# Deformation retraction: special case of homotopy equivalence?

Wikipedia says about deformation retraction that it "...is a special case of homotopy equivalence..."

I fail to see how this is true. Say $A \subset X$ and $F$ a deformation retraction from $id_X$ to $id_A$.

If $F$ was a homotopy equivalence we would have to have $F_0 \circ F_1 \simeq id_X$ and $F_1 \circ F_0 \simeq id_A$.

The first is impossible because $F_1(X) \subset A$.

What am I missing? Thanks for your help.

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Why is the first impossible? Also, my answer here might help. –  t.b. Apr 12 '11 at 9:31
Impossible because if $Im(id_X) \subset A$ then it's not the $id$ function. Oh. Just realised my mistake: I can still have a homotopy.... arrgh Now I'm annoyed with myself for making the same mistake for the $n$-th time. Thanks for your patience! –  Matt N. Apr 12 '11 at 9:35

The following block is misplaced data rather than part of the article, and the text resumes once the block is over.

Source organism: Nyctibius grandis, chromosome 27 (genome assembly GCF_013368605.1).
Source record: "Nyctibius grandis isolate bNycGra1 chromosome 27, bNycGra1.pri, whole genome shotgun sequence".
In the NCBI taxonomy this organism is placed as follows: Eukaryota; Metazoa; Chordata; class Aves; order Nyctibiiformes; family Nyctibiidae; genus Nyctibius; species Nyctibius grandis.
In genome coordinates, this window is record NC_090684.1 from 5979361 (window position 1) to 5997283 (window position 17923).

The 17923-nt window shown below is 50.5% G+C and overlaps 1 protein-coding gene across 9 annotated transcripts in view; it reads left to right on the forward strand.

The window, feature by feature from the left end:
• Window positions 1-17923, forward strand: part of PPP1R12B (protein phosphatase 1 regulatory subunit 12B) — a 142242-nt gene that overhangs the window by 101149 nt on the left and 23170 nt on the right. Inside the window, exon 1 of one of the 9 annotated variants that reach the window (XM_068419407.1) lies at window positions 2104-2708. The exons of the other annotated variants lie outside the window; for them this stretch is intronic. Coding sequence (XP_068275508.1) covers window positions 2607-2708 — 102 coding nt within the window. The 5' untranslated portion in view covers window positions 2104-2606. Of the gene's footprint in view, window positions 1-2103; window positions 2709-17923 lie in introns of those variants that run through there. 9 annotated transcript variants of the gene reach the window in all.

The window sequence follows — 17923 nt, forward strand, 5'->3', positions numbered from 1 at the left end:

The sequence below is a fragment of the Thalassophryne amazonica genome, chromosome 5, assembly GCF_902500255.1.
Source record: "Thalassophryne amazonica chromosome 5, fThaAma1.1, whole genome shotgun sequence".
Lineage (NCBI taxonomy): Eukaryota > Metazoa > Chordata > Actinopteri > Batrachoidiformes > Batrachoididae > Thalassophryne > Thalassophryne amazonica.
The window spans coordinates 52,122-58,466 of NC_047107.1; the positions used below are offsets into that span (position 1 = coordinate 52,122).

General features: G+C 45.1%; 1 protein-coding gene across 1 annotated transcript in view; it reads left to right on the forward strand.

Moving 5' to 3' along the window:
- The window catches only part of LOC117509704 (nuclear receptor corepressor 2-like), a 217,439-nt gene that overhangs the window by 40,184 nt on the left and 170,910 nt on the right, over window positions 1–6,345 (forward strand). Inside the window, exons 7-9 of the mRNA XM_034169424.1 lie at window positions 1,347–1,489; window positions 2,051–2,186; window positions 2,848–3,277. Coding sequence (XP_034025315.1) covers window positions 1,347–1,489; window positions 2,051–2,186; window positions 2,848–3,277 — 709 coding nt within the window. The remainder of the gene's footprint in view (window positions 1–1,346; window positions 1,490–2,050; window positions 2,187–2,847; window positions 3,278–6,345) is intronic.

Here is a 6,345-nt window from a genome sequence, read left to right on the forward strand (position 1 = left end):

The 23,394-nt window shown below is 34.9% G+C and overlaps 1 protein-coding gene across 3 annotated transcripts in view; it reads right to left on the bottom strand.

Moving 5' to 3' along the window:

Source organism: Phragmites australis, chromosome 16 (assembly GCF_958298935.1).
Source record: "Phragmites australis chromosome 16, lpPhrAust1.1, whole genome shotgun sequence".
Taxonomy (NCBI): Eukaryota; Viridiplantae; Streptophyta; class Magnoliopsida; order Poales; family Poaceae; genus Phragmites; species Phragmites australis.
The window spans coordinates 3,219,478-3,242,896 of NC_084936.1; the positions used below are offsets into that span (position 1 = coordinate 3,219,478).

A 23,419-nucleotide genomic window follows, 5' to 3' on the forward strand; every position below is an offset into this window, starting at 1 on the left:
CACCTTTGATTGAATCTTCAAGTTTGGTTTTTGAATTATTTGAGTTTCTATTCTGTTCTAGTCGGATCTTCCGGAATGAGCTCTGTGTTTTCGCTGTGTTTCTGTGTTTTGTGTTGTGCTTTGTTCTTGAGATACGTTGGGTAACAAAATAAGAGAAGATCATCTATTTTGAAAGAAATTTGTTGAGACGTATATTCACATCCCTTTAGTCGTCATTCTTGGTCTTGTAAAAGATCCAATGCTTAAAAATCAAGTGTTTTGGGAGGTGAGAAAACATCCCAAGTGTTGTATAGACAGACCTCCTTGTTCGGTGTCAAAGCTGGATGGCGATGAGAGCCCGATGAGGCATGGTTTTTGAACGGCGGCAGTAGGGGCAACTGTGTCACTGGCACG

don't be too hard on yourself :) –  t.b. Apr 12 '11 at 9:40
Thanks for your kind words. But I feel retarded for repeating this mistake. –  Matt N. Apr 12 '11 at 9:45
Mistakes like this are good - they show that you're getting deep into the material and trying to understand it! These are the exact sort of silly errors and mistakes that you almost have to make in order to learn maths well. Keep at it - you're doing fine! :) –  Alex Apr 12 '11 at 15:04
Even if $Im(id_X) \subset A$, $F_0 \circ F_1 \simeq id_X$ can still be true. Note that $\simeq$ is not $=$.